August 10, 2009

There's always something

We’re human – well, most of us – which means there’s always going to be something.

We have minds, thoughts, likes and dislikes. We have differing opinions – something somewhat life threatening if you’re Bosnian – different approaches and ways of thinking. Civilization came about through asking questions (do I really want to knock my wife over the head with a heavy wooden club and dr… bad example, but you get the idea). Science, a cornerstone of civilization came about trying to answer these questions (try this new graphite composite: better clubhead speed, less strain on your wrist and a bigger sweet-spot – your wife still won’t know what hit her, but she’ll have less of a headache in the morning).

Building a sustainable society comes about through trying to manage these differing opinions into an accepted set of guidelines we can all abide by for the wellbeing and preservation of the whole. We might not always agree. We could have seemingly better ideas and concepts and systems to manage the machine more efficiently, but on the whole we can overcome the insurmountable through debate, compromise, acceptance and forgiveness – on Tuesdays. There’s always going to be something – that’s democracy. I get it.

What I don’t get is bum-fluff.

I also don’t get bubble-gum milkshake, blue lipstick, ‘80’s fashion, and Pop Idols, but I ignore or avoid those. Bum-fluff kinda follows me wherever I go.

But (no pun intended) I have a theory.

Yes, you can say I’m a bit of a phyl… a philo… filos… Yes, you can say I’m a big thinker in my spare time (it’s Saturday – spell checker has the day off), and one day an eccentric scientist or bored Buddhist monk will read this letter and ponder my theorem over a tub of ageing yoghurt. So will start an evolution of a concept so great it will spark research grants, debate, possibly even war, and eventually the world will have a revolutionary treatment combating hair-loss in men.

Remember, you saw it here first!

The theory is based on the following fact, realised (and closely monitored) by yours truly over more than a decade. When my research started I had a full head of hair – no bum-fluff. This has changed – on both counts. I can therefore deduct that I do not suffer from hair-loss, but rather from hair-migration!

This theory is further supported by the fact that over these years rogue hairs have started appearing in various other places previously looked down on, deemed uninhabitable: at first the eyebrows peculiarly start expanding, then they appear in the nose, the ears, back – jeesh, hairs everywhere except where they should be. Some mornings I’m too scared to see my teeth for fear of an expeditionary force having colonised my mouth overnight! I know they try because I’ve seen their fallen comrades on my pillow in the morning.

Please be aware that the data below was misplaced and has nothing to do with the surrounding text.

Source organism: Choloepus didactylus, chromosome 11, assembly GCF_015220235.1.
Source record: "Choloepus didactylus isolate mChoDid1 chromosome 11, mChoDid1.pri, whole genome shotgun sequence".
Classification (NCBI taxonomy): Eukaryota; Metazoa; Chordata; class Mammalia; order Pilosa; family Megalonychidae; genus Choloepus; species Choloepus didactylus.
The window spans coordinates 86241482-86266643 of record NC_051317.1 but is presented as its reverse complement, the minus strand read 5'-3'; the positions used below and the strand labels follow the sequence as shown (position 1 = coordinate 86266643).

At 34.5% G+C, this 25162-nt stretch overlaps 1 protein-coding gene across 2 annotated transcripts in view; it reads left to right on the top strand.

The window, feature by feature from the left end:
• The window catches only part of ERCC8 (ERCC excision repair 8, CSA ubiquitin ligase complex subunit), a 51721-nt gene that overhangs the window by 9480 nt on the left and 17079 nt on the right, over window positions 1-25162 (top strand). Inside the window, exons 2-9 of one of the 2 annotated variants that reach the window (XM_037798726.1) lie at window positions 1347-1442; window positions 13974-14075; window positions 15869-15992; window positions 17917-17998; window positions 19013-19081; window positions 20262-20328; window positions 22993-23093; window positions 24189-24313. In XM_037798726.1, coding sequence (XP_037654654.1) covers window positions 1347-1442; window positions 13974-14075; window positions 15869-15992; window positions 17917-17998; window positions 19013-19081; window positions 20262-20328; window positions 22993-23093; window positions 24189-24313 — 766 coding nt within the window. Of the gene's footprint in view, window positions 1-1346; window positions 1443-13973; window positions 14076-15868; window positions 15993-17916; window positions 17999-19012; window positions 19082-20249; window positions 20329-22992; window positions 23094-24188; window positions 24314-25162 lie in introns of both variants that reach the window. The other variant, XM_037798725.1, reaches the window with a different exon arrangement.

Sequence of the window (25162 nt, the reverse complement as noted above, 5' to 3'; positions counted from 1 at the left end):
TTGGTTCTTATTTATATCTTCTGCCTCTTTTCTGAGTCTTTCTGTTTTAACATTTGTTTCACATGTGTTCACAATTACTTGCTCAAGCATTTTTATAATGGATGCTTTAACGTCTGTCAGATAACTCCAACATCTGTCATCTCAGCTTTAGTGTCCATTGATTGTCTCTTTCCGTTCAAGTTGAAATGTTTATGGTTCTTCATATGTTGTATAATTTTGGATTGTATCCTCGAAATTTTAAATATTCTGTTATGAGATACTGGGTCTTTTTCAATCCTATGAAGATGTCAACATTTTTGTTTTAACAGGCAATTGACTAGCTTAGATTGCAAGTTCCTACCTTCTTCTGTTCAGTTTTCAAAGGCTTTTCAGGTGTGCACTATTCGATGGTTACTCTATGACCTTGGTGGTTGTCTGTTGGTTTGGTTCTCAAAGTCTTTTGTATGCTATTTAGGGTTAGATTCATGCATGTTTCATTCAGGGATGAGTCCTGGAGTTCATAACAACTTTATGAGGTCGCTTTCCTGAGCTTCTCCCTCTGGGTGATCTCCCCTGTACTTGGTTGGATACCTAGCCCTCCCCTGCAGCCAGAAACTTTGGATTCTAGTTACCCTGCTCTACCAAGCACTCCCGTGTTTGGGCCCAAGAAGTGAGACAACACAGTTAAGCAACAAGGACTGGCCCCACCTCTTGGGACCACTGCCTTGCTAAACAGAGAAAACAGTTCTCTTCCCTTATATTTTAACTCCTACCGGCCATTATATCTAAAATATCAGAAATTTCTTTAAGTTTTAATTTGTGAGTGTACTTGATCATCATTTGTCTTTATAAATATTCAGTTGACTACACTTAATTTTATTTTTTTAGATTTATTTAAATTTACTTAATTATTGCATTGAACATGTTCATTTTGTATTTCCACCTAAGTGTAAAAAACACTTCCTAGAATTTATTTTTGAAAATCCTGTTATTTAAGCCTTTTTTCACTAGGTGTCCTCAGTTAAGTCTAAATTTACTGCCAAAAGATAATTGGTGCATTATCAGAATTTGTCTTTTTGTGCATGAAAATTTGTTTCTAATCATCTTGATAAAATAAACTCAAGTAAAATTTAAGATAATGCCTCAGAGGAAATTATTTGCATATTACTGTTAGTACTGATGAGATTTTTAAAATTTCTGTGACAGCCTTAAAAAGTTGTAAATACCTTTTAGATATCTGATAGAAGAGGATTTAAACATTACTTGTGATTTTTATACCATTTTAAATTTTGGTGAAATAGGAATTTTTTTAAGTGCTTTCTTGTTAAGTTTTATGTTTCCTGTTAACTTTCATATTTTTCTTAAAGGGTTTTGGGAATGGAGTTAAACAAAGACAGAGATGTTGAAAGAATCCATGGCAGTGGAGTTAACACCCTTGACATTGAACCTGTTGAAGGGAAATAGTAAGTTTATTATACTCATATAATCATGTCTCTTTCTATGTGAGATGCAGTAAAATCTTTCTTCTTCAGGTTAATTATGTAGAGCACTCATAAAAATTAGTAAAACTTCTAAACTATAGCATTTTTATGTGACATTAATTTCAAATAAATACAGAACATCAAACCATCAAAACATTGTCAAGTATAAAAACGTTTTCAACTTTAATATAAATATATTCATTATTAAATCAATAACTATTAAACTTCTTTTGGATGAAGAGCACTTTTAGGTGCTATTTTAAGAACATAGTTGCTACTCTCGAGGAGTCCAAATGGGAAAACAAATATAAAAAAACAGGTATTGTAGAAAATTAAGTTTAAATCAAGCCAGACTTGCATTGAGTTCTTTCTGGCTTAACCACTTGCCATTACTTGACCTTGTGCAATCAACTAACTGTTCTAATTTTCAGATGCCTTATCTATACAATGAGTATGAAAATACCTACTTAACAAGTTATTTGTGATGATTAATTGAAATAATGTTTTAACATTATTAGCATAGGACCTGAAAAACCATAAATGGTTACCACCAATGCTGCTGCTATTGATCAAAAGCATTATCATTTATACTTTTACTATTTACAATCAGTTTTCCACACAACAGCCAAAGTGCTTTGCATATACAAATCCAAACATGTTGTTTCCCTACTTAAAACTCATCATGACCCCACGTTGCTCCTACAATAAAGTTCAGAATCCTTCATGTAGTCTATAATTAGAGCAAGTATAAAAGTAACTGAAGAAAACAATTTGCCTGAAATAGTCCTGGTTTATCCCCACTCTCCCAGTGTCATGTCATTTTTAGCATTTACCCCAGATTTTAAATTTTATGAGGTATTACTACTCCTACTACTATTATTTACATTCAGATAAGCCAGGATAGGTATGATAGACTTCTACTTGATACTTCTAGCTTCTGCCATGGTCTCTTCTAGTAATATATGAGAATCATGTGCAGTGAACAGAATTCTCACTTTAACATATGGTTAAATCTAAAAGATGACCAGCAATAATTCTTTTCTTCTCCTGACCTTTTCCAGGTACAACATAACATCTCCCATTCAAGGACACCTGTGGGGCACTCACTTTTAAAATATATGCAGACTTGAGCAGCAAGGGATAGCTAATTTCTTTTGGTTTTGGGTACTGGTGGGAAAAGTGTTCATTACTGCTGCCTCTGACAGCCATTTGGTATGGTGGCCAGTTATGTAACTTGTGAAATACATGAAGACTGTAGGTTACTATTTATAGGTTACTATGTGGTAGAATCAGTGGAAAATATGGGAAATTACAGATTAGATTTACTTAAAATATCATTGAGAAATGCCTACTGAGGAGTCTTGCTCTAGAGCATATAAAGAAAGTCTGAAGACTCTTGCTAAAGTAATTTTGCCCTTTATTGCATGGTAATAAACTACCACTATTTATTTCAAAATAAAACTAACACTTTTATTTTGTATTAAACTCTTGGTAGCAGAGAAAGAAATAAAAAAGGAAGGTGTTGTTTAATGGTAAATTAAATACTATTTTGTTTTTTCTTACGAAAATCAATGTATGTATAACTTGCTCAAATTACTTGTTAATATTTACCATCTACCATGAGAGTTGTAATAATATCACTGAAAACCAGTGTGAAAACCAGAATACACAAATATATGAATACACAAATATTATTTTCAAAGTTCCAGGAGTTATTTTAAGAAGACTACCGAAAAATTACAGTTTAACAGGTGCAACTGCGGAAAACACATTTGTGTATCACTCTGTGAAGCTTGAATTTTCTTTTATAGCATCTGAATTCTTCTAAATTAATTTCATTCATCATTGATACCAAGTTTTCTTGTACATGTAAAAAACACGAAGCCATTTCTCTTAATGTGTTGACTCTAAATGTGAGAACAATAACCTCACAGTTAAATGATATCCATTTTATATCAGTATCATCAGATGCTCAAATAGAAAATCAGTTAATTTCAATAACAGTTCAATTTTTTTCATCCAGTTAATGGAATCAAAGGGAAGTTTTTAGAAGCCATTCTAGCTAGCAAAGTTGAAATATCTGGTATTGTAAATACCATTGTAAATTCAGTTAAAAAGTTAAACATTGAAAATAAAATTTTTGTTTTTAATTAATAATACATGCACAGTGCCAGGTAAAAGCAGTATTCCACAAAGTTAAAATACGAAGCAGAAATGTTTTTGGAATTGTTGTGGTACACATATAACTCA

OK, that’s the theory and I graciously accept your applause. Thank you.

My wife was the first to hear the “waynnesworld theorem on hair-migration” and I’m sure she loved it. When I told her it was a no-brainer, she agreed, adding that it had to be, coming from me. That’s good, right?

Anyway, not being one to offer up problems, I do believe I might have yet another theory - my mind’s been working overtime (theoretically speaking) – on a possible solution. Therefore, in assisting the yoghurt-sucking guru that’ll eventually crack the code, I postulate the following: a hair will only migrate should conditions for safe and prosperous co-existence (or rewards) diminish below previously determined levels in relation to the exterior influences and threats determining the future ability to exist as part of society (or risks) as perceived by said individual hair, or collective clump. It’s in thair nature.

So, my dear sir, if you can sort out their nits, untangle a few knots, tie up a few split ends, sort out the neighbouring follicle’s late night partying and trim out the radicals – hey presto, no more hair-migration.

Another thing: isn’t it strange – more like bloody obvious – that it’s only males who lose their manes. I smell a global conspiracy… or it could be cabbage (my sinusitis is clearing).

I put this to my wife, but from the way she rolled her eyes and walked out the room without so much as a breath wasted, I knew I was onto something.

So Yoda, when you’re reading this – check out the women.

… although, I have to admit I don’t wash / rinse / condition / repeat my hair with “An essence born in the glacier of a Tibetan peak” making my hair feel stronger and fuller, smelling of a spring meadow… maybe I should. However, I’ve seen what a Tibetan Yak does in a Tibetan spring meadow! I’ll stick with my Body-on-Tap thank you very much. Guaranteed to give me a great body – says so right there on the bottle – and it’s made with beer! I like beer.

But what if hairs migrate because of beer? I could start drinking wine! Then I can also chat with my friends about the nuances of asparagus, green peppers and berries with the lingering aftertaste of guava leaving my palate wanting for more…

Problem is, I don’t like asparagus.

However, I breathe between sentences and blink my eyes every now and then. I signal before turning and don’t make decisions involving mauve (a colour apparently). Could that be what makes my hair migrate? Maybe that’s the little something that makes a strand turn to his mate and say: “That’s it – I can’t stand this scalp any longer. All that breathing and blinking! There’s no mindless chatter and not enough noise inside this skull – it’s just not safe for the kids. We’re moving. I’ve heard the bum offers great atmosphere. Let’s check it out!”

Could it be that?

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